Criminal Procedure, Pages 271–275

New York v. Burger

Supreme Court of the United States, 1987

Facts:

Burger owned a junkyard, which five police officers entered to conduct an inspection pursuant to New York law. They asked to see his license and police book (a log), but he had neither. They then copied down the VINs of vehicles and discovered that several were stolen. Burger was then charged with five counts of possession of stoled property and one count of unregistered operation as a vehicle dismantler.

Issues:

  • Is a warrantless search of commercial property valid under the Fourth Amendment pursuant to a statute authorizing it?

  • Is an administrative inspection constitutional if the ultimate purpose is the deterrence of criminal behavior?

Reasoning:

  • The 4th applies to both commercial premises and private homes, but it afford more protection to an individual's home. Commercial property in "closely regulated" industries have even less of an expectation of privacy than other businesses'. This weakness may permit warrantless administrative inspections.

  • This is a closely regulated business as the law commonly imposes many requirements on junkyard owners, such as the requirement to keep a license and police book and to display his registration number in many places, and junkyard owners are subject to criminal penalties for failing to comply with these regulations. Other states have similarly extensive regulations.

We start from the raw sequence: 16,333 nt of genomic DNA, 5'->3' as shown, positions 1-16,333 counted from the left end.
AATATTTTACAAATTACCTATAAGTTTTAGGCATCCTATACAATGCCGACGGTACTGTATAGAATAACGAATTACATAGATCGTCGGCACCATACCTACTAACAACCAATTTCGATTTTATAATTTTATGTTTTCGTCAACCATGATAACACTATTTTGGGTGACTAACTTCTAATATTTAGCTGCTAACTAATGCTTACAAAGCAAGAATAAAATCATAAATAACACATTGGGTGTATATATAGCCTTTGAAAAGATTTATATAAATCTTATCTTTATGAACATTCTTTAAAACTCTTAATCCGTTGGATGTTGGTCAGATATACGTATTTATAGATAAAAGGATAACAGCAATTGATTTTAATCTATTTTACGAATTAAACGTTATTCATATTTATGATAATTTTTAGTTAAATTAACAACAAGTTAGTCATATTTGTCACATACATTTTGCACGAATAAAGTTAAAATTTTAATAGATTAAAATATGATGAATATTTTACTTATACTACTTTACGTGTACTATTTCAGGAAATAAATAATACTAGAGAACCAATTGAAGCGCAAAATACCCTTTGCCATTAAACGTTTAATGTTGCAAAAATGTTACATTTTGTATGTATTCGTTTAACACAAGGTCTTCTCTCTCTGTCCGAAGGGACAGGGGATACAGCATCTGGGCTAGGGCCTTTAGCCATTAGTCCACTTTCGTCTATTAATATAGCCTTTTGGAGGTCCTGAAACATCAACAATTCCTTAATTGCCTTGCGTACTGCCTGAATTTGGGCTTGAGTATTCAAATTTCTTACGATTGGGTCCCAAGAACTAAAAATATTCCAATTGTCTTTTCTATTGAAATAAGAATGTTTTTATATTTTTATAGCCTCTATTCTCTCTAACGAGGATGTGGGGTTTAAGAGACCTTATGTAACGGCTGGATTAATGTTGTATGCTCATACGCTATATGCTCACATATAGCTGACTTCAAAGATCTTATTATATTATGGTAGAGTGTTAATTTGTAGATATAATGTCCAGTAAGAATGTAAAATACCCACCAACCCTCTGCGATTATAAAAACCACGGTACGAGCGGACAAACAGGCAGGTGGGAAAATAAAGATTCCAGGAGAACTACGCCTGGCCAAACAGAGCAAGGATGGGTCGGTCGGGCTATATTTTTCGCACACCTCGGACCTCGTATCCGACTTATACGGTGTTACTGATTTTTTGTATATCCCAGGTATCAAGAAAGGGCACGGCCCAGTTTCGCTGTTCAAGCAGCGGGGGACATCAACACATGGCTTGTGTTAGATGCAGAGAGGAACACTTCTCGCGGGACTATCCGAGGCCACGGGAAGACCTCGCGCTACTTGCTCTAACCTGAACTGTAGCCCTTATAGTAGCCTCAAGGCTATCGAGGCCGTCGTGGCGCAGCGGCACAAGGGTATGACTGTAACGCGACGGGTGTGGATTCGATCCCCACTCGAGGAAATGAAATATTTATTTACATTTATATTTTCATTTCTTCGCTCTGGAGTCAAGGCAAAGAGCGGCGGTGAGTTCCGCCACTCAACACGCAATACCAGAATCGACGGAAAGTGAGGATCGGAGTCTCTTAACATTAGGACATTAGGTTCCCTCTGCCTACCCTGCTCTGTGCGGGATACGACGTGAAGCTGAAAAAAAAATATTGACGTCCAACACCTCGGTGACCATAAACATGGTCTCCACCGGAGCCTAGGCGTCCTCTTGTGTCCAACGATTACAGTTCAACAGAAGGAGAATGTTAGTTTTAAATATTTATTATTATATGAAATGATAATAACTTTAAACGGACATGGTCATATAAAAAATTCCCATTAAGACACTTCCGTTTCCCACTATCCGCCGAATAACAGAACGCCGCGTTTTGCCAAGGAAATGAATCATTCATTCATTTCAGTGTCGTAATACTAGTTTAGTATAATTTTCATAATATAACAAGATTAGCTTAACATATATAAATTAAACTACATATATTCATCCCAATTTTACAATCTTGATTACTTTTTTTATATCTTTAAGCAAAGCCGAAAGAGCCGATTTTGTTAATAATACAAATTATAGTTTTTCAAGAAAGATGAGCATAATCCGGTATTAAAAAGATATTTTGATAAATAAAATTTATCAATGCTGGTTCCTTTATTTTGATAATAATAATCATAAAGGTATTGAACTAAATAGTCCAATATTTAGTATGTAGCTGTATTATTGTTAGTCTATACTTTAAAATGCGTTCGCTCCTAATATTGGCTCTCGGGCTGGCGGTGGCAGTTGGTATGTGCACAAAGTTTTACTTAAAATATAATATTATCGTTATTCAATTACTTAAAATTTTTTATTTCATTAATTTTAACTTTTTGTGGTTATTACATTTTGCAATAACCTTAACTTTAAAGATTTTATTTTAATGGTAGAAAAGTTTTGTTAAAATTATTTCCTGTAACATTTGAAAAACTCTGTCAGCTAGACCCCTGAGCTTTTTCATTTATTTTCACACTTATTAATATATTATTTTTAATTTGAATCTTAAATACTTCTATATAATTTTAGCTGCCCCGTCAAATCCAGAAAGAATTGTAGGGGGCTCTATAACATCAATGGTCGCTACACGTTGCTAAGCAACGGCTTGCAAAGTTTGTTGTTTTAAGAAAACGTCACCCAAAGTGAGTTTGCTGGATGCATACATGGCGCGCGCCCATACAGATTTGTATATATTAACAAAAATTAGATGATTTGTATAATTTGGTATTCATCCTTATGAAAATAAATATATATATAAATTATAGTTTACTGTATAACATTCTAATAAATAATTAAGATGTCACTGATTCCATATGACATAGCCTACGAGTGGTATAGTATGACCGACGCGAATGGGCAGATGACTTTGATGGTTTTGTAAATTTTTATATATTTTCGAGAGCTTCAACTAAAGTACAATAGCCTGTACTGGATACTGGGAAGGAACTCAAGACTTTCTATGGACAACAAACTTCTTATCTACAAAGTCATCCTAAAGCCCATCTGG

1. The state has a substantial interest in regulating this industry as vehicle theft has increased and is associated with it.
    2. The regulation reason serves the state's interest in eradicating automotive theft, and the administrative inspections are necessary to further the regulatory scheme.
    3. The statute informs the operator of a vehicle dismantling business will be made on a regular basis. The law also sets forth the scope permitted and who is permitted to carry it out. Thus owners of junkyards are put on notice.

Rule:

For a warrantless administrative search of a closely regulated business to be valid:

  1. There must be a substantial government interest that informs the regulatory scheme pursuant to which the inspection is made.
  2. The warrantless inspections must be "necessary to further [the] regulatory scheme."
  3. "[T]he statute's inspection program, in terms of the certainty and regularity of its application, [must] provid[e] a constitutionally adequate substitute for a warrant."
    • It must:
      1. Advise the property owner that the search is being made pursuant to the inspecting officers and has a properly defined scope
      2. Limit officer discretion

Holding:

The warrantless search of the junkyard is valid under the 4th as it is a closely regulated business.